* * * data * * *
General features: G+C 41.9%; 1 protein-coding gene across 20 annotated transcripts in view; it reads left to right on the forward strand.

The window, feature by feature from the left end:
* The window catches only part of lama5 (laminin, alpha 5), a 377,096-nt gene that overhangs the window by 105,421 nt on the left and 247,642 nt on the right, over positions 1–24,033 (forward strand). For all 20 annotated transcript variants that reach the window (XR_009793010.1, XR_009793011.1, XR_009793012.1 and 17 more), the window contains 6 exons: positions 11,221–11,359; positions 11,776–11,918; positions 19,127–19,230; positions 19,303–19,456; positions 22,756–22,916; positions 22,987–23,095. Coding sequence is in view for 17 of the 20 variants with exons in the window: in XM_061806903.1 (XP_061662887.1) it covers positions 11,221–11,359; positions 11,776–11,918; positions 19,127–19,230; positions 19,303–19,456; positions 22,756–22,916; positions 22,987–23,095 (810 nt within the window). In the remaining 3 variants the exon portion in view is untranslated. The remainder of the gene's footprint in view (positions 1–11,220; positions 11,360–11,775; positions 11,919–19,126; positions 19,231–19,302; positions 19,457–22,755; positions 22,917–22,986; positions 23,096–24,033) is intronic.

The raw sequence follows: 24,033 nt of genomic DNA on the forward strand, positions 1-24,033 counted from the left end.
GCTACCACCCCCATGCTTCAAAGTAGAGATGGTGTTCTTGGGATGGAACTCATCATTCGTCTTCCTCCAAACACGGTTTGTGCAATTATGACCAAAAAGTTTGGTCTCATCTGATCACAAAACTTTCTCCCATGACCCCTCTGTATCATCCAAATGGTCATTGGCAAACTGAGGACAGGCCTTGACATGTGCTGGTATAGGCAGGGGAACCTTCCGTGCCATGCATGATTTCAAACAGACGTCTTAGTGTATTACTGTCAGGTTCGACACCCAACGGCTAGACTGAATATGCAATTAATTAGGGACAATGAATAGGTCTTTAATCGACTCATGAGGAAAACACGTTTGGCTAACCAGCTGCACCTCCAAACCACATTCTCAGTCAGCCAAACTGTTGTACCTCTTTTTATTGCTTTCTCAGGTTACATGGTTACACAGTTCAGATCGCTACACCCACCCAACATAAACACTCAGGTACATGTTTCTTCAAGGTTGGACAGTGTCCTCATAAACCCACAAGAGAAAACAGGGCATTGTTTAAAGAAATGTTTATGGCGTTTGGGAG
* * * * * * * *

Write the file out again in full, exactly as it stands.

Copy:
General features: G+C 41.9%; 1 protein-coding gene across 20 annotated transcripts in view; it reads left to right on the forward strand.

The window, feature by feature from the left end:
* The window catches only part of lama5 (laminin, alpha 5), a 377,096-nt gene that overhangs the window by 105,421 nt on the left and 247,642 nt on the right, over positions 1–24,033 (forward strand). For all 20 annotated transcript variants that reach the window (XR_009793010.1, XR_009793011.1, XR_009793012.1 and 17 more), the window contains 6 exons: positions 11,221–11,359; positions 11,776–11,918; positions 19,127–19,230; positions 19,303–19,456; positions 22,756–22,916; positions 22,987–23,095. Coding sequence is in view for 17 of the 20 variants with exons in the window: in XM_061806903.1 (XP_061662887.1) it covers positions 11,221–11,359; positions 11,776–11,918; positions 19,127–19,230; positions 19,303–19,456; positions 22,756–22,916; positions 22,987–23,095 (810 nt within the window). In the remaining 3 variants the exon portion in view is untranslated. The remainder of the gene's footprint in view (positions 1–11,220; positions 11,360–11,775; positions 11,919–19,126; positions 19,231–19,302; positions 19,457–22,755; positions 22,917–22,986; positions 23,096–24,033) is intronic.

The raw sequence follows: 24,033 nt of genomic DNA on the forward strand, positions 1-24,033 counted from the left end.
GCTACCACCCCCATGCTTCAAAGTAGAGATGGTGTTCTTGGGATGGAACTCATCATTCGTCTTCCTCCAAACACGGTTTGTGCAATTATGACCAAAAAGTTTGGTCTCATCTGATCACAAAACTTTCTCCCATGACCCCTCTGTATCATCCAAATGGTCATTGGCAAACTGAGGACAGGCCTTGACATGTGCTGGTATAGGCAGGGGAACCTTCCGTGCCATGCATGATTTCAAACAGACGTCTTAGTGTATTACTGTCAGGTTCGACACCCAACGGCTAGACTGAATATGCAATTAATTAGGGACAATGAATAGGTCTTTAATCGACTCATGAGGAAAACACGTTTGGCTAACCAGCTGCACCTCCAAACCACATTCTCAGTCAGCCAAACTGTTGTACCTCTTTTTATTGCTTTCTCAGGTTACATGGTTACACAGTTCAGATCGCTACACCCACCCAACATAAACACTCAGGTACATGTTTCTTCAAGGTTGGACAGTGTCCTCATAAACCCACAAGAGAAAACAGGGCATTGTTTAAAGAAATGTTTATGGCGTTTGGGAG